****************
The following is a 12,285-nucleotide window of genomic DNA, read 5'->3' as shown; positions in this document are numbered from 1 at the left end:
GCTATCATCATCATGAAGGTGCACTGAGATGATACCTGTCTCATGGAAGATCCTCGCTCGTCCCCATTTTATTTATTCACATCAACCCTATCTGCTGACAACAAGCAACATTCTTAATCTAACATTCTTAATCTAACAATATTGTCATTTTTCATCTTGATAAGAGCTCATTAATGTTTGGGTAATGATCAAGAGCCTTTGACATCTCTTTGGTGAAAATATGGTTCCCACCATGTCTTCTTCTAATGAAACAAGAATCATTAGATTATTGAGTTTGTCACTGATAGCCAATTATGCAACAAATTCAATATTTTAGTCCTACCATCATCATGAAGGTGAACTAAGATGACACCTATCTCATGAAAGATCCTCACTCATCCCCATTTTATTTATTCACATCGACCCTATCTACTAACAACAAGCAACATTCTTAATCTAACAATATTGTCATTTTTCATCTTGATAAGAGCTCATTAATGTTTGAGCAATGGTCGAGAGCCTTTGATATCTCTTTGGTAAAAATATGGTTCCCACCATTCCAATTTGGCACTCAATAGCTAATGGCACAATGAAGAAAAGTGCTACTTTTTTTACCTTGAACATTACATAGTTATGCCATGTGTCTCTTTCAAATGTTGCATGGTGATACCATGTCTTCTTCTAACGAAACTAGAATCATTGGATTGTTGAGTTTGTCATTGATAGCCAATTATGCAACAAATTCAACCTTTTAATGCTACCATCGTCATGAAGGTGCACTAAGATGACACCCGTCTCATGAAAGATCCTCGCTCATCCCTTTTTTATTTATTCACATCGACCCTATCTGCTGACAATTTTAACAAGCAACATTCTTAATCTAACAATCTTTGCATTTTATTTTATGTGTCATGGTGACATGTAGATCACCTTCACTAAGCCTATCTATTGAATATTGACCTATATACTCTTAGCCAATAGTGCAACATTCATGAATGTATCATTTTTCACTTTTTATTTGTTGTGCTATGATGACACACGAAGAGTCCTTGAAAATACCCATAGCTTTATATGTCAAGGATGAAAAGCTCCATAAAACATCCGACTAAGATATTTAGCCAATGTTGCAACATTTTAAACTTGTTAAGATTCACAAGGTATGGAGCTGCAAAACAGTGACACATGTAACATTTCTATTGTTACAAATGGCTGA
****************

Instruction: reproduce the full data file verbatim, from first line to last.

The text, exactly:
The following is a 12,285-nucleotide window of genomic DNA, read 5'->3' as shown; positions in this document are numbered from 1 at the left end:
GCTATCATCATCATGAAGGTGCACTGAGATGATACCTGTCTCATGGAAGATCCTCGCTCGTCCCCATTTTATTTATTCACATCAACCCTATCTGCTGACAACAAGCAACATTCTTAATCTAACATTCTTAATCTAACAATATTGTCATTTTTCATCTTGATAAGAGCTCATTAATGTTTGGGTAATGATCAAGAGCCTTTGACATCTCTTTGGTGAAAATATGGTTCCCACCATGTCTTCTTCTAATGAAACAAGAATCATTAGATTATTGAGTTTGTCACTGATAGCCAATTATGCAACAAATTCAATATTTTAGTCCTACCATCATCATGAAGGTGAACTAAGATGACACCTATCTCATGAAAGATCCTCACTCATCCCCATTTTATTTATTCACATCGACCCTATCTACTAACAACAAGCAACATTCTTAATCTAACAATATTGTCATTTTTCATCTTGATAAGAGCTCATTAATGTTTGAGCAATGGTCGAGAGCCTTTGATATCTCTTTGGTAAAAATATGGTTCCCACCATTCCAATTTGGCACTCAATAGCTAATGGCACAATGAAGAAAAGTGCTACTTTTTTTACCTTGAACATTACATAGTTATGCCATGTGTCTCTTTCAAATGTTGCATGGTGATACCATGTCTTCTTCTAACGAAACTAGAATCATTGGATTGTTGAGTTTGTCATTGATAGCCAATTATGCAACAAATTCAACCTTTTAATGCTACCATCGTCATGAAGGTGCACTAAGATGACACCCGTCTCATGAAAGATCCTCGCTCATCCCTTTTTTATTTATTCACATCGACCCTATCTGCTGACAATTTTAACAAGCAACATTCTTAATCTAACAATCTTTGCATTTTATTTTATGTGTCATGGTGACATGTAGATCACCTTCACTAAGCCTATCTATTGAATATTGACCTATATACTCTTAGCCAATAGTGCAACATTCATGAATGTATCATTTTTCACTTTTTATTTGTTGTGCTATGATGACACACGAAGAGTCCTTGAAAATACCCATAGCTTTATATGTCAAGGATGAAAAGCTCCATAAAACATCCGACTAAGATATTTAGCCAATGTTGCAACATTTTAAACTTGTTAAGATTCACAAGGTATGGAGCTGCAAAACAGTGACACATGTAACATTTCTATTGTTACAAATGGCTGA